When people talk about plastic surgery, they usually are referring to cosmetic surgery. In fact, many people think of the two as being the same thing and use both terms interchangeably. Yet the two terms have very different meanings. Plastic surgeons and cosmetic surgeons are not the same, although there is overlap between the two professions.
What is the Difference?
A plastic surgeon specializes in reconstructive surgery while a cosmetic surgeon specializes in aesthetic surgery.
In the case of reconstructive surgery, the plastic surgeon specializes in corrective and restorative surgical procedures that correct abnormalities that may result from an accident, birth defect, or health condition. The plastic surgeon is trained and qualified in several specialized fields that include restorative or reconstruction surgery, as well as aesthetic surgery, though often focusing more on the former than the latter.
On the other hand, aesthetic surgery is more or less a sub-specialty of plastic surgery. The cosmetic surgeon specializes in the improvement of a person’s appearance by re-shaping or enhancing the structure and tissue.
There are instances when plastic surgery and cosmetic surgery merge. Several aesthetic surgery procedures can also be considered reconstructive surgery procedures. For instance, a situation where breast reconstruction is necessary, or a rhinoplasty. The rhinoplasty might be necessary after a corrective surgery to correct a structural imperfection of the nose to improve breathing. In the case of the breast reconstruction, the surgeon might augment a breast to make it look the same as the one that had a mastectomy.
Plastic vs. Cosmetic Surgical Training
The difference between the two professionals is the training they have undergone. A plastic surgeon will undergo at least three years of rigorous training as a surgical resident, which is done after they have completed medical school and are certified by the board of plastic surgeons. Even then, the surgeon will have to undergo another training specializing in the field of plastic surgery. The training can be for 3 – 8 years based on which surgical fellowships the surgeon wishes to cover.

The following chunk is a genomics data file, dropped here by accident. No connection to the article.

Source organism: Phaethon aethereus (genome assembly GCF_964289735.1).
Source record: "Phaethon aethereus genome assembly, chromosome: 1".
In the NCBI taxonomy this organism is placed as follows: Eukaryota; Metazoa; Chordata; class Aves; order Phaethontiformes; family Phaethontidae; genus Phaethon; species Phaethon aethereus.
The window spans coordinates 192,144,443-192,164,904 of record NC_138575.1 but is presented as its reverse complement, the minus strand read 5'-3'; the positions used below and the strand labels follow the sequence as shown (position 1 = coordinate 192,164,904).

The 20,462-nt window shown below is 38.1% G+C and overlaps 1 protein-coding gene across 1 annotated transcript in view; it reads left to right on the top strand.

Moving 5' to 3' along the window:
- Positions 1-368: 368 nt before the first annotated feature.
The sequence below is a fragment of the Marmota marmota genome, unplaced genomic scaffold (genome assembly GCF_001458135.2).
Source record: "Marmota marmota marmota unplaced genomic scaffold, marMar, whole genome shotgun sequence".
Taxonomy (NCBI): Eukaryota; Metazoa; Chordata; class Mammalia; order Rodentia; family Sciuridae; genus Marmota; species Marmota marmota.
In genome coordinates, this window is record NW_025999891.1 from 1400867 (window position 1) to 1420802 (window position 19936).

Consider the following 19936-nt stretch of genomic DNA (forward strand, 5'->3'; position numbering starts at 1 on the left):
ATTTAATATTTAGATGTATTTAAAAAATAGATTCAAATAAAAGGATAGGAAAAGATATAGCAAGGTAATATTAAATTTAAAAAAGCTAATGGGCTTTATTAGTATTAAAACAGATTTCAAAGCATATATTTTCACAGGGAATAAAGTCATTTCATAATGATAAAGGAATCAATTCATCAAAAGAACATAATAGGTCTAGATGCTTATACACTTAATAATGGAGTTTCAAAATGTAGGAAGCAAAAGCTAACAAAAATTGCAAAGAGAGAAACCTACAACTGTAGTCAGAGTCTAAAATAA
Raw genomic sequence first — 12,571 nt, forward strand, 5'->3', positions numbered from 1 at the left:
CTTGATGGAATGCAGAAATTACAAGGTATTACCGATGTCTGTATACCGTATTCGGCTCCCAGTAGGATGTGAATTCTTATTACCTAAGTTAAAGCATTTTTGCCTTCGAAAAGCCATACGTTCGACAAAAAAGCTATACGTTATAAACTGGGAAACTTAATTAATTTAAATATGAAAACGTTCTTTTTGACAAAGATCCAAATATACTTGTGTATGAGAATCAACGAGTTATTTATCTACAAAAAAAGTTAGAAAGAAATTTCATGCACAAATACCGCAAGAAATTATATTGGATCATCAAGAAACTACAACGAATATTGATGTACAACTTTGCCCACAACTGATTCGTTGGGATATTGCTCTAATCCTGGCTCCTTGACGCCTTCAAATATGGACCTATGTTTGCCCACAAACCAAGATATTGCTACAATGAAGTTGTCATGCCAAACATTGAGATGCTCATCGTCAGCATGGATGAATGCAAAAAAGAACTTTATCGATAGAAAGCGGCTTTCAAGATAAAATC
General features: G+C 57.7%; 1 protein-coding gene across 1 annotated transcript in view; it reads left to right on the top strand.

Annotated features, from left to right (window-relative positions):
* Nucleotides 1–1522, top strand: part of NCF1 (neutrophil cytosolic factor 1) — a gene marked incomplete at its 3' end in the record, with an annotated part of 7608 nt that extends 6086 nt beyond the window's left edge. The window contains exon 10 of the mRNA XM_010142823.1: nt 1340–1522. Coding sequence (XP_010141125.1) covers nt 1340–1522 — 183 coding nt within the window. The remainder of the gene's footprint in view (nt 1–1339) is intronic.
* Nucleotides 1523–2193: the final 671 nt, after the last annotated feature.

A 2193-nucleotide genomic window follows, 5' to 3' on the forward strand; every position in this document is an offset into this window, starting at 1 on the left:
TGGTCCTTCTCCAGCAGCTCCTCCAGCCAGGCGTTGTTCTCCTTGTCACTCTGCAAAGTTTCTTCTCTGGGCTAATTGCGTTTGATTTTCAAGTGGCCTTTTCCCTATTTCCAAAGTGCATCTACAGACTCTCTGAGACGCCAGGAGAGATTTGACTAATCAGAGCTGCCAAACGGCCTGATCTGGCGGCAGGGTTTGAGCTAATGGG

A cosmetic surgeon often lacks that in-depth knowledge in major surgery procedures, especially those that need major reconstruction. Often, a cosmetic surgeon may have undergone a year or two or cosmetic surgery training, with several fellowships covered through short courses over the weekends.
Certification and Recognition
Whether it is a plastic surgery or a cosmetic surgery procedure, it is important to confirm that the surgeon is certified by the appropriate medical boards. In the case of American plastic surgeons, there should be a certification by the ABPS (American Board of Plastic Surgery). Only those who have the certification and recognition of the ABPs qualify to call themselves Plastic Surgeons. Any cosmetic surgeon should have a certificate from the ABCS (American Board of Cosmetic Surgery). The ASPS and the ABCS are the only boards recognized by the ABMS (American Board of Medical Specialties).
Also, remember that while the certification may surgeon the title and privilege to practice his or her profession, it does not guarantee any particular results. This may be particularly true of cosmetic surgeons who have far less specialized training than plastic surgeons. Only choose a surgeon who has privileges to carry out cosmetic surgery procedures at a reputable hospital. This also applies to plastic surgeons though most of them often are affiliated with reputable hospitals where they have privileges to perform reconstruction surgical procedures that may or may not require aesthetic surgery.